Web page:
The new RockFest mode is a sweet multiplayer mode that lets four players locally, or eight players online compete with each other. The RockFest mini-games include Momentum (songs gradually get easier or harder depending on how well your doing), Perfectionist (Highest Percentage Wins), Elimination (last man standing), Do-or-Die (Missing three notes knocks players out temporarily), Streakers (streak points are rewarded), and Face Off (Head-to-Head Battles). Each mode is equally fun and great for party atmospheres. The online matches I participated in had no signs of lag which is very important.
From Metal to Country
The music in Guitar Hero 5 is the most diverse collection seen yet on one disc. Not only do they keep their faithful handful of rockers and trendy top 40 rock hits, they also branch out to get some old 80s pop songs and even some folk and country tracks. The diversity might not please some, but with any track listing you are bound to have your supporters and haters. It’s impossible to please everyone, all the time. In addition you also have access to the online store that is filled with over 100 songs and you can also import songs from your older Guitar Hero games including World Tour, Smash Hits and the upcoming Van Halen edition.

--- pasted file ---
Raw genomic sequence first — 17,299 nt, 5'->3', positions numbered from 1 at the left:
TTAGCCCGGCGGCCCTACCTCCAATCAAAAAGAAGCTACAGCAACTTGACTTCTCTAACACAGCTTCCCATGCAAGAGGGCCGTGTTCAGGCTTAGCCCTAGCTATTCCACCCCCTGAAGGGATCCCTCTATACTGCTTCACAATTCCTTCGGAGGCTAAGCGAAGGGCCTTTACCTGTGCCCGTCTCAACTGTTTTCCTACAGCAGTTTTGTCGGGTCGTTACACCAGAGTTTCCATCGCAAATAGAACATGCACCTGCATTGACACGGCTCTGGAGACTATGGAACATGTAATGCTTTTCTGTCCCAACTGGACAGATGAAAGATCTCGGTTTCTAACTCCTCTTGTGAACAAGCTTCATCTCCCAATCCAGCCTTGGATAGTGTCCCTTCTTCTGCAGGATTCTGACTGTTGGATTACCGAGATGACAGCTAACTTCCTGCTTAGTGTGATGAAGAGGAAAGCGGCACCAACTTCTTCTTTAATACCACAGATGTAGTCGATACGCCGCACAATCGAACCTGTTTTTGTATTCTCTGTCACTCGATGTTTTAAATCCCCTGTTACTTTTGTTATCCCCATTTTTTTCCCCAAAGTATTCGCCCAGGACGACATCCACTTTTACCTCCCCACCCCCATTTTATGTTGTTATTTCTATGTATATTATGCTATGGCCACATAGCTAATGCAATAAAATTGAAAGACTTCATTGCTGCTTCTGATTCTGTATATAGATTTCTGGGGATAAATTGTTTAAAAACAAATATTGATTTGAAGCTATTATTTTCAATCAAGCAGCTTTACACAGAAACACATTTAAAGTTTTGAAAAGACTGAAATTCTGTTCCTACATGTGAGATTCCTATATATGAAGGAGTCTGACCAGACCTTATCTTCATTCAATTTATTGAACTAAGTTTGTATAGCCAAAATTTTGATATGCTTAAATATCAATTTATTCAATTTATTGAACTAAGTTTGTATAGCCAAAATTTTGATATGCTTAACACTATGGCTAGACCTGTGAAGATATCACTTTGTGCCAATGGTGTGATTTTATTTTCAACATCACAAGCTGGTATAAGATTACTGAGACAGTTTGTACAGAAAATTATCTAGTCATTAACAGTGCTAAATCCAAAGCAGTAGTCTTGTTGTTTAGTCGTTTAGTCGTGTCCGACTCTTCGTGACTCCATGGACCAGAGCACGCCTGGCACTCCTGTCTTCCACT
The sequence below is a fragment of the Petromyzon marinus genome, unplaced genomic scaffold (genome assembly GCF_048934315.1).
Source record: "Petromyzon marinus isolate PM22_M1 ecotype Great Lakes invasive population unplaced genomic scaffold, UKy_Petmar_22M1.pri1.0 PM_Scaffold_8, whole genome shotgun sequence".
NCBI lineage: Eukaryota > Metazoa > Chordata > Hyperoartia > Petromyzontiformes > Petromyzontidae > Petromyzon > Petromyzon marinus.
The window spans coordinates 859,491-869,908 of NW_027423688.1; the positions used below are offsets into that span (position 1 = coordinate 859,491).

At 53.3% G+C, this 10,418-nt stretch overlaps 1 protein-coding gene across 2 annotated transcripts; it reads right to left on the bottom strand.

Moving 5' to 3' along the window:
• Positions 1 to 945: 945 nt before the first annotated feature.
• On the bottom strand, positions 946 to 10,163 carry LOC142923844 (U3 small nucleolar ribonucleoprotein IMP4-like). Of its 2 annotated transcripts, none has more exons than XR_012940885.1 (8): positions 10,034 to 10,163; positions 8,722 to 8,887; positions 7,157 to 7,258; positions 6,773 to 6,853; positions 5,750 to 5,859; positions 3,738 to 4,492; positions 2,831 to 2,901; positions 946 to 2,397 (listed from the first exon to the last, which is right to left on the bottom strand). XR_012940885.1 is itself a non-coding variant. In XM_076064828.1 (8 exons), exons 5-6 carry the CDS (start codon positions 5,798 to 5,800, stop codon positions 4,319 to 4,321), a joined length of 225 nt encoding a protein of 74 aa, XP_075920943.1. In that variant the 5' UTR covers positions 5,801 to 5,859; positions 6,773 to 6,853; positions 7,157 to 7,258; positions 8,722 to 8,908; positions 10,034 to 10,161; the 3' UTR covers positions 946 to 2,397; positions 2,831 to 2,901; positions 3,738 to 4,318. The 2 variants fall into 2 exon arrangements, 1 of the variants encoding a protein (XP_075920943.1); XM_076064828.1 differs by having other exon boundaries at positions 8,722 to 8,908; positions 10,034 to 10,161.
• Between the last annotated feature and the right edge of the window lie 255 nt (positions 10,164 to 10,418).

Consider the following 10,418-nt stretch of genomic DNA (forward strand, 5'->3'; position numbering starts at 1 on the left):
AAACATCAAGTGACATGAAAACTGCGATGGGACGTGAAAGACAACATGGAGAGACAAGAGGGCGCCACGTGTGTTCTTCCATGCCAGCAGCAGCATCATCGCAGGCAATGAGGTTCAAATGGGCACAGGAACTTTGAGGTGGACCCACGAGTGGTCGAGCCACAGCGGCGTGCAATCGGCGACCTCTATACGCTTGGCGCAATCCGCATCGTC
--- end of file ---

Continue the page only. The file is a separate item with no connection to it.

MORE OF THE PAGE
Back in the Studio
Finishing up Guitar Hero is the built-in music GHstudio that provides an output for your creative needs. The interface is a little more adept; however I haven’t spent too much time making music in the studio, outside fooling around for an hour or so. The samples seem like there are better than before which gives you a lot more to play around with and the entire system feels more in touch with the controller. From someone who has put their fare share of hours into CuBase, Acid and Soundforge, the GHstudio makes the best out its environment.
Guitar Hero 5 is the most refined version of an instrument based music game you can find. From the hardcore Guitar Hero fanatics to the casual gamer, Guitar Hero 5 has more features built into its gameplay to suit everyone. The engine has been upgraded to ensure gameplay is number one while a huge track list, new modes, updated graphics and featured rock stars come in second. All around Guitar Hero 5 is a major improvement over World Tour making this a definite buy.
Reviewed by Downtown Jimmy | 09.10.09